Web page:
Will the Pentagon Ban Cellphones? U.S. Concerned Devices Can Give Away Military's Moves

The United States Department of Defense is actively looking into banning staff from carrying their personal cellphones in the Pentagon, amid concerns about the security risks devices like them could pose.

Defense Secretary James Mattis is considering the ban, which could apply to both military and civilian personnel, three defense officials familiar with the review told CNN on the condition of anonymity. The discussion follows an earlier report by the Washington Post that warned the transmission of GPS data through personal fitness devices can be mapped to show the movements of defense officials and soldiers on bases around the world.

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A heat map that lit up areas of persistent high activity for users of fitness trackers showed the outlines of facilities such as the Kandahar Airfield in Afghanistan very clearly, as it is situated in an area where civilian transmissions are few.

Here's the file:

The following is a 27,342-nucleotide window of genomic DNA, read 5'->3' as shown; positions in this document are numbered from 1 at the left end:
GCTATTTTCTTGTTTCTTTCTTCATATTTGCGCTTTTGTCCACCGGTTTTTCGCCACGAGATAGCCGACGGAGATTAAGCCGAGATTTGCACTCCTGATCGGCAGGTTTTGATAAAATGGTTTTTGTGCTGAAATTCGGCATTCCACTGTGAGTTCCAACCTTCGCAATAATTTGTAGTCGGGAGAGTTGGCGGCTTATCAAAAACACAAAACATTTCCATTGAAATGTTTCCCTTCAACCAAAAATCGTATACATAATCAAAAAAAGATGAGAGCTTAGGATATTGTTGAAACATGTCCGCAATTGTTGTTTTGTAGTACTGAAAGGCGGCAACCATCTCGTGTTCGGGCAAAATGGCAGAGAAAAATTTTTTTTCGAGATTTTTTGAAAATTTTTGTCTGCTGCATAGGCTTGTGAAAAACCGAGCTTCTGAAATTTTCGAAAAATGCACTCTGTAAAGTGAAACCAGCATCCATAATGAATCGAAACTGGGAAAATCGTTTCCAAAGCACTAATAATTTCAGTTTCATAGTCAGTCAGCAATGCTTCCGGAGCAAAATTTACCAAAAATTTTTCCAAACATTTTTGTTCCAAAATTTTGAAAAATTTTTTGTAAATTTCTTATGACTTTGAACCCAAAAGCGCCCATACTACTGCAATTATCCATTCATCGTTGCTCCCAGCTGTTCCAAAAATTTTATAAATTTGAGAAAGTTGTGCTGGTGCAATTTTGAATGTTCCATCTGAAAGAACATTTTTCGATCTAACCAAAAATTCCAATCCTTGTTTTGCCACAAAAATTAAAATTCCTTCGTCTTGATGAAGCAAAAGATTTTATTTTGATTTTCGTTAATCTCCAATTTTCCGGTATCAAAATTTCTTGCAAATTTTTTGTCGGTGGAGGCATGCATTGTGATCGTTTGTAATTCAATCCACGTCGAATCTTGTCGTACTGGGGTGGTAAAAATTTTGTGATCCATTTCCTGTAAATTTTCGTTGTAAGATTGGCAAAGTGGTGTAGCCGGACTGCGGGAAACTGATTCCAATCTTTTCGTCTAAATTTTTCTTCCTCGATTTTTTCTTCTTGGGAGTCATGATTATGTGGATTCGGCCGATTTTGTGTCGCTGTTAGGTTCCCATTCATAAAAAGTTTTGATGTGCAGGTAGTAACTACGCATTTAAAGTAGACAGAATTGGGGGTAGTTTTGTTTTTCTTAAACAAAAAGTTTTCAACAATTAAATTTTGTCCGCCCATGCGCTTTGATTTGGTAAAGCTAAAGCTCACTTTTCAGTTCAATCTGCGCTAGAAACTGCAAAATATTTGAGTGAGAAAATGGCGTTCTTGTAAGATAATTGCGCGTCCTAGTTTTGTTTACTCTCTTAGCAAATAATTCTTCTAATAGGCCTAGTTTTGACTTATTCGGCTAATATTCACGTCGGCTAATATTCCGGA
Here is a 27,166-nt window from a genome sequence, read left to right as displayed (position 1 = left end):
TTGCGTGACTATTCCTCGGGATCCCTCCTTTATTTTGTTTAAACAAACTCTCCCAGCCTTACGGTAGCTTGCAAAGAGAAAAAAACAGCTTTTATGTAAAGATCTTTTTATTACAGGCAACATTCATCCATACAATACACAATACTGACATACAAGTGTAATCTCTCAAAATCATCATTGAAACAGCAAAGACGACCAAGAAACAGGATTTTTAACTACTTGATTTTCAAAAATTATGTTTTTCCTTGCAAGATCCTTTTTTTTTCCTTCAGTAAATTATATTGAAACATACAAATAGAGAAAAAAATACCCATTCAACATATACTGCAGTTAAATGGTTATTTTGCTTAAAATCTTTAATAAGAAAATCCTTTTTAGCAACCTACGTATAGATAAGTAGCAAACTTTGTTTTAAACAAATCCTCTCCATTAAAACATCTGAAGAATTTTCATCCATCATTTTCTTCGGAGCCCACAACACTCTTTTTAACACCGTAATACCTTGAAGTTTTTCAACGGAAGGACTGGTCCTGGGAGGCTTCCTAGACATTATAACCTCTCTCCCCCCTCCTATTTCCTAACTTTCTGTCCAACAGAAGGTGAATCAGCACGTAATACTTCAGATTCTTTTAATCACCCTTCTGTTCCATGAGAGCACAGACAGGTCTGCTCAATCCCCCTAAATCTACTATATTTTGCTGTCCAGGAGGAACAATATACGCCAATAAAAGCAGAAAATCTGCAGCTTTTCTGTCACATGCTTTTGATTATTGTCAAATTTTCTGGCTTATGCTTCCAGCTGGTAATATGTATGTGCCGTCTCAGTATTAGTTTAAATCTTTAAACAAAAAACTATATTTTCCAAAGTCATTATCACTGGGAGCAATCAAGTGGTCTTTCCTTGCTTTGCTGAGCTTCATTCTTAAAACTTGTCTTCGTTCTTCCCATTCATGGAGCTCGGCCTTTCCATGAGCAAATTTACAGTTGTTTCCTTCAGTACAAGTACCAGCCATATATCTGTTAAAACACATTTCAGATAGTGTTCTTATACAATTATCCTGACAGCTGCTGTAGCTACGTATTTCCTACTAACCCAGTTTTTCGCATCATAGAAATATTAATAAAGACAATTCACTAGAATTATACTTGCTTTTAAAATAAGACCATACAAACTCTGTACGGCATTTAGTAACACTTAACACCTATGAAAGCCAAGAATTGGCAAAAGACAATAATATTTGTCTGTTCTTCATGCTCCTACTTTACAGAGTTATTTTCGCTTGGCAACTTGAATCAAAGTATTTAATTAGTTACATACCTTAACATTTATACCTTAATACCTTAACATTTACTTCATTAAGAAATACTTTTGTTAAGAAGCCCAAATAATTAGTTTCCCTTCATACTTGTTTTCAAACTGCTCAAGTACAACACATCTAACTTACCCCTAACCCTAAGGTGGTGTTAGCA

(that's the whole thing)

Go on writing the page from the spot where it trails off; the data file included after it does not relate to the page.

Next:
A final decision on what devices, if any, will be banned from the premises of the Pentagon has not been made but the discovery that trackers in consumer devices can pose a risk has underscored the need for review. Mattis himself reportedly ordered the review after voicing his desire to potentially ban cellphones in the department’s headquarters.

02_01_Mattis US Secretary of Defense James Mattis listens to the US national anthem during an honor cordon at the Pentagon on November 30, 2017 in Washington, DC. Brendan Smialowski/AFP/Getty Images

"We take threats to security seriously and are always looking into any potential additional measures to further enhance the security of our of Department of Defense personnel," Pentagon spokesperson Audricia Harris said.

The Pentagon is the world’s largest office building, with around 23,000 military and civilian staffers working there. It has classified areas where personal cellphones are not permitted and also areas where there is no cellphone coverage.

The current review of what devices stand to be banned stems from repeated incidents of Pentagon staffers bringing their phones into classified areas, two defense officials told CNN.

Such a policy has already been put in place in the White House. Personal cellphones and other similar devices are no longer allowed in the West Wing as of October. Along with phones, staff now place tablets, smartwatches and other personal devices that emit the same signal in a lock box before entering.